"I like the free open standard better than the H.264, thanks."
@Mikel: You have that backwards. H.264 is the open standard, developed by the Motion Picture Expert Group under the joint auspices of ISO, IEC and ITU. H.264 is the ITU-R project number - it is also known as MPEG-4 Part 10 Advanced Video Coding, and published as ISO/IEC 14496-10. In order to be published by these organizations, contributors have to sign up to the organizations' patent policy, which says that patents covering the specification must be available on fair, reasonable and non-discriminatory terms - but it does not define what those words actually mean. Due to the wide membership of MPEG and of the standards organizations, it should be less likely that someone later claims that their patent is essential to implementation, and that they can hold implementers hostage, because they haven't signed up to FRAND terms.
US courts have prevented Qualcomm from blocking Broadcom's use of Qualcomm-patented technology in an implementation of H.264, because Qualcomm signed up to the patent policy.
MPEG LA's role is that some of those patent holders have employed MPEG LA to look after their interests, regarding patents considered essential to various MPEG standards. MPEG LA extracts an administration fee before divvying up the royalties among the various patent holders. MPEG LA would *like* to be a one-stop shop for licensing all patents essential to H.264 (and MPEG-2 Visual, and a number of others) but there is no compulsion for other patent holders to join. When they talked about 'forming a patent pool' they were inviting patent holders to make similar arrangements.
VP8's *reference implementation* is published under an open source licence. The *specification* is published on the WebM project's website, and Google provide a royalty-free license all patents that Google owns, or has obtained the authority to sub-licence. Google have recently agreed such authority with MPEG LA for some patents that are part of MPEG LA's other patent pools (and MPEG LA have agreed to stop trying to form a pool for VP8). However, *other* companies could still hold VP8 implementers hostage if they have patents essential to VP8 implementation.
We cannot know whether there are such patents. The national patent offices simply do not organize their patent databases in a way that you can properly search, and there is a disincentive to searching: in the USA, you can get triple damages awarded if you have 'wilfully' infringed, and wilful infringement has been decided if the implementer read the patent and decided that it didn't apply. The exact wording of the patent will only be interpreted in a court case, and courts have frequently applied the widest possible interpretation of the wording. For example, Toyota have to pay Paice Technologies royalties on the Prius and other hybrid cars, even though the patent in question specifically mentions how their implementation is different from the mechanical design used in the Prius, itself taken from an expired TRW patent; the claims were read so widely as to apply to any car that combines a petrol engine and an AC motor, AC provided by inversion from a battery.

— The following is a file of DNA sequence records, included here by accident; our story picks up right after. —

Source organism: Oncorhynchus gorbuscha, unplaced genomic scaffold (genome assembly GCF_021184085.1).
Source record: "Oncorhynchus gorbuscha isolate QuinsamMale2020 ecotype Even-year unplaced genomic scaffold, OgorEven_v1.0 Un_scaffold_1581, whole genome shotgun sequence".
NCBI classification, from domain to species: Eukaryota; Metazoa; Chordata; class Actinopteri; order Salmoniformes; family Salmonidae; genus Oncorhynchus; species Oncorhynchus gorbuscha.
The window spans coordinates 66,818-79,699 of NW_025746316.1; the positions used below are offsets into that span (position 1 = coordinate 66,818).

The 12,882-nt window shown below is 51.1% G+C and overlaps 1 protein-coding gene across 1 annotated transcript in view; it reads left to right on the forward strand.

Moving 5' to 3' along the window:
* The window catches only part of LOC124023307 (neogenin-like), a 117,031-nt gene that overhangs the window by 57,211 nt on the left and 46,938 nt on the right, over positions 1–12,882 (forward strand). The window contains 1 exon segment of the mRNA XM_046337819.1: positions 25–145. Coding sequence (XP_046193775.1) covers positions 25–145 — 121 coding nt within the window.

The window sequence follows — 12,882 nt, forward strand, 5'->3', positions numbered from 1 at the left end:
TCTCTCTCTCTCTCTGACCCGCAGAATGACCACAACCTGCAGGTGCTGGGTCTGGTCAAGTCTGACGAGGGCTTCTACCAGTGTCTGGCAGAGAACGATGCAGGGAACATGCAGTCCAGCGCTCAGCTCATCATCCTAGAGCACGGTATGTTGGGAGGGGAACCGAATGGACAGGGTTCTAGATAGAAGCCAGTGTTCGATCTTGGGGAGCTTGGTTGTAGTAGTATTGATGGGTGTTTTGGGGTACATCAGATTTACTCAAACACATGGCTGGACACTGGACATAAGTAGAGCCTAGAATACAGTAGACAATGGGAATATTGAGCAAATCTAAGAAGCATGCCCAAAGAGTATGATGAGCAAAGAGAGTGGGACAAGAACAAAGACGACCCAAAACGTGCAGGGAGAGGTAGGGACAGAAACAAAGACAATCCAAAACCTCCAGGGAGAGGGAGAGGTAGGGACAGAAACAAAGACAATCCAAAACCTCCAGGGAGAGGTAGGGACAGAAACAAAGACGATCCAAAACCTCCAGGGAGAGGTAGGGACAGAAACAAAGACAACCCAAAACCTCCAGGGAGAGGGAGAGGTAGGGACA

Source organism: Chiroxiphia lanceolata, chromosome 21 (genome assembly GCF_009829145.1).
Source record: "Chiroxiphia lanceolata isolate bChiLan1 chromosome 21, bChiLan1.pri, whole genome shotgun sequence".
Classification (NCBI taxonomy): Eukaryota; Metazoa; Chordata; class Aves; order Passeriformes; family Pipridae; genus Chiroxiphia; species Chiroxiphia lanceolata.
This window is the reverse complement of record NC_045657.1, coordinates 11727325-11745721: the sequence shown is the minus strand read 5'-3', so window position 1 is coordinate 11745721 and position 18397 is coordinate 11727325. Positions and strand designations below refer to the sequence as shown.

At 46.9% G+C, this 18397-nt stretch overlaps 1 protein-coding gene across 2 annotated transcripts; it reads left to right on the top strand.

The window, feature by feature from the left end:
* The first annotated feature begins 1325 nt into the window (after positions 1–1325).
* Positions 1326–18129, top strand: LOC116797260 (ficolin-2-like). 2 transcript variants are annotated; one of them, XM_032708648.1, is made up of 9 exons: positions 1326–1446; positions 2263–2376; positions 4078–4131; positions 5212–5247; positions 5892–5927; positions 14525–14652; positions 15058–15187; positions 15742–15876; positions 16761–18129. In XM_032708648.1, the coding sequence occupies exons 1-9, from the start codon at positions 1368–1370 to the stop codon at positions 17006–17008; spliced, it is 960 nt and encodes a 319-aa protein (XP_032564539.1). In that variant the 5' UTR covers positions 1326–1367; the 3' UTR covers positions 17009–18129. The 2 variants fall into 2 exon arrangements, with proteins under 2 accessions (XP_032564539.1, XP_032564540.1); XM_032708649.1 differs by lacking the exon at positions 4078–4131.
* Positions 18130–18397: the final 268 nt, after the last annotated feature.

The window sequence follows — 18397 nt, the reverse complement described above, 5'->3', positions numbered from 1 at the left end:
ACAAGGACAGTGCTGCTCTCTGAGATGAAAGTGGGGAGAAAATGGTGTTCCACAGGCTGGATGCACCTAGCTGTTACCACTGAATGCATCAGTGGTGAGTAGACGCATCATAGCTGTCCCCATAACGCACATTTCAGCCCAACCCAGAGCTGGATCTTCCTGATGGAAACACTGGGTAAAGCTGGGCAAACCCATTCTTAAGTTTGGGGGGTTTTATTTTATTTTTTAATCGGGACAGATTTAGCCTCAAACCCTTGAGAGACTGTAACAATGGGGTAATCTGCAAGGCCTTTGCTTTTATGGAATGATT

However, we do know that Nokia believe they hold such patents, essential to implementing VP8, and therefore the IETF cannot publish the RFC as Nokia refuse to licence them.
I'm not defending patents as they currently stand. I think the issues we see largely represent a failure of imagination of the patent office staff, that they are granting the most obvious patents, combining known techniques in a not-particularly-novel way, and one that would be or was discovered totally independently, with no real exposure to the original implementation. The patent *system* makes it unbelievably difficult to actually find out if the problem you're facing *has* already been solved - if we could look up a solution and know it's going to cost us a dollar per device, rather than spending years on finding a solution, we might pay it. What's galling is when you do spend those years finding the solution, only to have someone say 'no, we invented that - pay $$$ per device' when they actually contributed *nothing* to your solution.